British Cycling are seeking to appoint a head of performance support and a medical co-ordinator as they aim to implement an action plan developed after the Cycling Independent Review.
A 39-point action plan was announced by British Cycling chairman Jonathan Browning in March, when he said the organisation "failed" athletes on its world-class performance programme after accusations of sexism and bullying led to an independent review.
The review was initiated last year following former technical director Shane Sutton's resignation from his role amid accusations of sexual discrimination against track athlete Jess Varnish.
The under-fire governing body is the subject of an ongoing UK Anti-Doping investigation regarding a "mystery package" delivered for cyclist Sir Bradley Wiggins at the 2011 Critérium du Dauphiné.
Both roles are aimed to designed to bolster British Cycling’s medical services for athletes.
“The appointment of a head of medical services is a big step forward for the Great Britain Cycling Team as we strive to enhance the welfare of our riders,” said Stephen Park, British Cycling performance director.
“To ensure we remain world leaders in our sport, it is imperative that we provide our athletes and coaches with the best support possible.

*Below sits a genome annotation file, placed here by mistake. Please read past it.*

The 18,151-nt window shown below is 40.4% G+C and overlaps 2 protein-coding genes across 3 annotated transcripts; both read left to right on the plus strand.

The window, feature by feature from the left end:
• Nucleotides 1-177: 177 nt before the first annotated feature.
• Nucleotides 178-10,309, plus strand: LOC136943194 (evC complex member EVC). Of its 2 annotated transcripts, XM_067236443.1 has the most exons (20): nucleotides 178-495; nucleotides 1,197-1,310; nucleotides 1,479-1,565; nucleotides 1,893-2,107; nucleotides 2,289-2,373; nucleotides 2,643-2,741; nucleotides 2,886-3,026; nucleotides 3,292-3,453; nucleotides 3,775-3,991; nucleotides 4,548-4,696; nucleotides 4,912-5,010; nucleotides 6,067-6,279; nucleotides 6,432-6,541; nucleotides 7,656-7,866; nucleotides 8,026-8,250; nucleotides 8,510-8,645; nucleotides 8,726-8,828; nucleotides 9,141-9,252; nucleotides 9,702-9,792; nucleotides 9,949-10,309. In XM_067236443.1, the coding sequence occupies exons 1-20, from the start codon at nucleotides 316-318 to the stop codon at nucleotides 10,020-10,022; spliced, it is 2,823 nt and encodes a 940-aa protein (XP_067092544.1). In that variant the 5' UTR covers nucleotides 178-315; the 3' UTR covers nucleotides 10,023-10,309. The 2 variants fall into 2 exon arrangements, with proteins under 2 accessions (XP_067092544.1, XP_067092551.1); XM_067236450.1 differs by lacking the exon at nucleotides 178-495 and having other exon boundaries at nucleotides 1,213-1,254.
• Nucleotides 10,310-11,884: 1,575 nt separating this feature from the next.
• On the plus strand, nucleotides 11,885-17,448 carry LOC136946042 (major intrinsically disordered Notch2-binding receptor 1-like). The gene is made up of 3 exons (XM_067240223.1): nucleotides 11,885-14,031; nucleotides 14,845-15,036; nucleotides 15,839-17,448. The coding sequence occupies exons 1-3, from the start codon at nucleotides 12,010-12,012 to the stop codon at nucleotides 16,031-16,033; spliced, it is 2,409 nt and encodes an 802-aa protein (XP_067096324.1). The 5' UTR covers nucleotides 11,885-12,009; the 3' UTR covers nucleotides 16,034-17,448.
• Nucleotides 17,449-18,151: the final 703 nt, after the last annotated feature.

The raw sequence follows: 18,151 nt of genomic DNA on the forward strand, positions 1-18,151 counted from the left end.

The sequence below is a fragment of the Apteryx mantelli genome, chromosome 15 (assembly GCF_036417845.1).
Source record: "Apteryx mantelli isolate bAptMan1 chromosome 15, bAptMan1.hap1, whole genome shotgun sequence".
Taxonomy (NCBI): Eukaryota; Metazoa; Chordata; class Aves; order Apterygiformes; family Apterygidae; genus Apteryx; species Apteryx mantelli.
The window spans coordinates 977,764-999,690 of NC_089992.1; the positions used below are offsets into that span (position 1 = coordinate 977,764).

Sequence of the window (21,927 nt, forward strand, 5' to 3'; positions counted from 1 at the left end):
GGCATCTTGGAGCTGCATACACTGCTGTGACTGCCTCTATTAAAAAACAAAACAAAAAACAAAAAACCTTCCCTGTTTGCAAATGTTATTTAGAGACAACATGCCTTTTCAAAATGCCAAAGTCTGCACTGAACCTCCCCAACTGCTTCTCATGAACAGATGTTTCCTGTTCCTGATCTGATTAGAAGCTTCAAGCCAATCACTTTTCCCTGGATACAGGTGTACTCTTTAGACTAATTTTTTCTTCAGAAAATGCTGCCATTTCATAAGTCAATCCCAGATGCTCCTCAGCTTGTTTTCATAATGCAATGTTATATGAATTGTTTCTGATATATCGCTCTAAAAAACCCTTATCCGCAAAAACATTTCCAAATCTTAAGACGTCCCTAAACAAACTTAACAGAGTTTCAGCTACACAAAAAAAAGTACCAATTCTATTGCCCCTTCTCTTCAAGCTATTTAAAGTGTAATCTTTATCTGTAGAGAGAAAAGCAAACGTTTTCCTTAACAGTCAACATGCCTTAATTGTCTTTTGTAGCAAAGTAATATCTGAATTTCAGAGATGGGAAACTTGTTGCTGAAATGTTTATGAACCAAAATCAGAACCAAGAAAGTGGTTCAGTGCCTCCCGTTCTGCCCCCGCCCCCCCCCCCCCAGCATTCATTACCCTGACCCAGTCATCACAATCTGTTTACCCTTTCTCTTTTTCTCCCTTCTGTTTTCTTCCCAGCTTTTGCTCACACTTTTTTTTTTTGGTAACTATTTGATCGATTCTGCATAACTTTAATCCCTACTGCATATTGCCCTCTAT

“Once we have filled this post and the new positions of head of performance support and medical assistant, our performance services provision to riders will move closer to our aspirations to be world’s best.
“One of my priorities since joining the team in May was to ensure our staffing structure can allow us to fully focus on what it takes to win in Tokyo 2020, and I’m pleased we’ve been able to appoint three new physiologists and three new strength and conditioning coaches over recent months.
“Now is a really exciting time to be a part of this team as we have big plans for our future, not least to continue our successes at the Olympic and Paralympic Games, and we look forward to welcoming the new recruits on to our journey.”
The head of medical services will report directly to Park, the successful candidate required to lead a progressive and impactful medical function that supports riders’ wellbeing and performance.
They will also be required to deliver a clinical service that optimises rider availability and readiness to train and compete.
British Cycling believe the roles will help them set the standard for sports medicine and athlete care, with the appointments set to further develop their rider health function and see the establishment of a clinical governance committee which will report into the British Cycling board.